Raisin: It should be possible to add
significant levels of this chemical to raisin flavors but, oddly, the ideal level is
relatively low, in the region of 100 ppm.
Hazelnut and praline: Levels of use
can range from 500 ppm to 4,000 ppm in
hazelnut and praline flavors. The higher
levels within this range are generally more
effective in praline profiles.
Peanut: A similar range of levels work
well in peanut flavors, but 2,000 ppm is
an effective compromise.
Walnut, almond and pistachio:
2-Furyl methyl ketone is also useful in
walnut, almond and pistachio flavors.
Somewhat lower levels are best at around
Whiskey: Whiskey flavors can easily
seem too harsh, and this ingredient is a
good softening addition. Levels can vary
widely in whiskey and other spirit flavors,
such as brandy and rum, but 1,000 ppm
is reasonably optimal.
Dark beer: This chemical can make a
contribution to all styles of beer flavors,
but is most effective in those recreating
a dark beer or stout character. Levels are
relatively modest at around 100 ppm.
Wine: Similar levels, around 100 ppm,
round out and add an impression of age
and complexity to all styles of wine flavors.
Smoke: The most natural savory application of this ingredient is in smoke flavors.
It has a highly effective softening function and adds significantly to depth and
realism. Levels of use vary, but 1,000
ppm is effective.
Chicken : Out of all of the meat flavors,
this chemical works best in chicken flavors.
Levels vary dramatically, being higher in
boiled than roasted and fried profiles, but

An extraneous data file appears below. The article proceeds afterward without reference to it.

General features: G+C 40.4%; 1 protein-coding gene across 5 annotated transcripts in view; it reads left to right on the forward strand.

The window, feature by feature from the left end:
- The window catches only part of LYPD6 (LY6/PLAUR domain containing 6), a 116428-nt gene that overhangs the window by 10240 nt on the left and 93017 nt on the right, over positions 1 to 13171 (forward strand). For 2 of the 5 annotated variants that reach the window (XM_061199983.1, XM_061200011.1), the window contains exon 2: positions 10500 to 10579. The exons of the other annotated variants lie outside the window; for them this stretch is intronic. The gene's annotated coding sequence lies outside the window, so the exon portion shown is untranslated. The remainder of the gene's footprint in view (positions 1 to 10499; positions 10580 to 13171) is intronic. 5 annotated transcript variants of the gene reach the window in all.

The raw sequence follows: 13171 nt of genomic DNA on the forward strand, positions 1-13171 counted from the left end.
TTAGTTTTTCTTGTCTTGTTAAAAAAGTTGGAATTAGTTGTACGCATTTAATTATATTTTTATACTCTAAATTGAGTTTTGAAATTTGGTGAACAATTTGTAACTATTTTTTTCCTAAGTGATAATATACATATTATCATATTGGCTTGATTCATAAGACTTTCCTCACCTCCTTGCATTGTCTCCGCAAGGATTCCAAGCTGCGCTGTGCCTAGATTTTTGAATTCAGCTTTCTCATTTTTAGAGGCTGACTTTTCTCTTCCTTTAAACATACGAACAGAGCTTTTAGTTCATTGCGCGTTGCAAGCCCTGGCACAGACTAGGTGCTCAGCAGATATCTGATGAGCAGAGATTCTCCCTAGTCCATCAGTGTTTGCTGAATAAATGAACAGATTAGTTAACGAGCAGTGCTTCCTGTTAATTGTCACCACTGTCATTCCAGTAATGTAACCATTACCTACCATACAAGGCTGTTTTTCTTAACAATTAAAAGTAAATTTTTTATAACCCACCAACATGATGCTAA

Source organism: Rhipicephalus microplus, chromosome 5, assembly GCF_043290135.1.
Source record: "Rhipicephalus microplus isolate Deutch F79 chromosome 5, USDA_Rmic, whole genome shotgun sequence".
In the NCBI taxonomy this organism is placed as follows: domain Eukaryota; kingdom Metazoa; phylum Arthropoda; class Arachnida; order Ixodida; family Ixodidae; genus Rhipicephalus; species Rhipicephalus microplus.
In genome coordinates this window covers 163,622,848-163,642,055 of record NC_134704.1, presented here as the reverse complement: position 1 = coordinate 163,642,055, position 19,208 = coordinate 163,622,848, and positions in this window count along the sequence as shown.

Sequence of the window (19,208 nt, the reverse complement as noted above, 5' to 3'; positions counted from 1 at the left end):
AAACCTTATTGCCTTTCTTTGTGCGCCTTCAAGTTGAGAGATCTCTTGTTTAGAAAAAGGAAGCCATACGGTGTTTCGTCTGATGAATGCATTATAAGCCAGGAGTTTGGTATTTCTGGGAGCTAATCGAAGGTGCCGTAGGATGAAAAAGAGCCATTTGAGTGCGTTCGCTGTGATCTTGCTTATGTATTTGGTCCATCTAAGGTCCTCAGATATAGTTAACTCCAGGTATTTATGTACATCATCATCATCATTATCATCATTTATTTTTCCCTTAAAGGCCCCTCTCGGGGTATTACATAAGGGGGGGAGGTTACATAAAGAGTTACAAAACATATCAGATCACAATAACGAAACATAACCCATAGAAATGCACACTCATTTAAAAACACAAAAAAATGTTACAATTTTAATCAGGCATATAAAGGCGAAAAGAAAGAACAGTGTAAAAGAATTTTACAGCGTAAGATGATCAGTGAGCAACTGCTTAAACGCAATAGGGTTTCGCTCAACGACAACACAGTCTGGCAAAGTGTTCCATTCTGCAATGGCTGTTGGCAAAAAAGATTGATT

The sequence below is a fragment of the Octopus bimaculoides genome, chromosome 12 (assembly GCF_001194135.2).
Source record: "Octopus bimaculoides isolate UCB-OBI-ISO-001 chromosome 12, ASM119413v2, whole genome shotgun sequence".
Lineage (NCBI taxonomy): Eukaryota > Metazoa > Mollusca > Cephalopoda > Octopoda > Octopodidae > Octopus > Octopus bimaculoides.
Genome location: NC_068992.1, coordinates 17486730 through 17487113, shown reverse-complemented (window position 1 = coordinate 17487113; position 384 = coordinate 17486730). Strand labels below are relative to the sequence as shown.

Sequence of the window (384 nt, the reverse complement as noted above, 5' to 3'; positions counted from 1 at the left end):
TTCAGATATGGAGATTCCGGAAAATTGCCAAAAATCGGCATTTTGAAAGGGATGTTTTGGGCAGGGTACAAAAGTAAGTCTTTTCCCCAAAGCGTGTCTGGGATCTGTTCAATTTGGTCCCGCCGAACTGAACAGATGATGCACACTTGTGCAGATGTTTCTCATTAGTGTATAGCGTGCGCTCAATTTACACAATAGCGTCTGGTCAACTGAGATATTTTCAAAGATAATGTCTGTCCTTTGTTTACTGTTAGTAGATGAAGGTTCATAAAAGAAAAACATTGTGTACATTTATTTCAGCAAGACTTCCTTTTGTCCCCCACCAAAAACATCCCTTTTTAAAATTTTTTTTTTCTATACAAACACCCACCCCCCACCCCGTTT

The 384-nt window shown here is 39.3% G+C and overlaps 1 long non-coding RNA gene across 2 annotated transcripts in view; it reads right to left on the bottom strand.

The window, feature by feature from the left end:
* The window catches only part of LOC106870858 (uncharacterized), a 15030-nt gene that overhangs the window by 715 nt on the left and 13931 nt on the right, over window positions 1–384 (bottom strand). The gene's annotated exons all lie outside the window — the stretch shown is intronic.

1,000 ppm is a good starting point.
Tomato: A level of about 500 ppm
can be used to great effect in a range of
tomato flavors, especially those with a
tomato puree character. Lower levels are
preferred in fresh tomato flavors.
Ham and pork: 2-Furyl methyl ketone
works well in ham flavors, both as an
important aspect of the smoke component
and also as a useful component within the
meat profile. Three hundred ppm is an
ideal level in ham flavors. One hundred
ppm is better in pork flavors.
Fried onions: Levels vary in onion
flavor types, depending on the method
of cooking, but 300 ppm is a good starting point.
Bacon: The contribution of this component in bacon flavors is a little lower,
around 200 ppm, unless the profile is
Roast beef: Two hundred ppm also
works well in roast beef flavors, as well
as barbeque, steak and burger profiles.
Shrimp: Similar levels, in the region
of 200 ppm, work well in a wide range of
fish and seafood flavors, but are especially
effective in shrimp flavors.
French fries: 2-Furyl methyl ketone
only plays a minor role in french fry flavors, but it can be helpful at 100 ppm.
Grape: This ingredient is especially well
suited to all types of grape flavors. Levels
of use can range between 20 ppm and 200
ppm depending on the effect desired.
Raspberry: Two hundred ppm also
works well in raspberry flavors, with a
notable increase in realism.
Cranberry: Similar, moderate levels, around 200 ppm are very effective
in cranberry flavors.
Strawberry: Strawberry flavors are
softened and rounded notably by 2-furyl
methyl ketone at around 100 ppm.
Peach and apricot: Both these flavor categories are helped by levels in the
region of 100 ppm.
Black currant: Black currant flavors
can also benefit from around 100 ppm
of this ingredient, adding realism and
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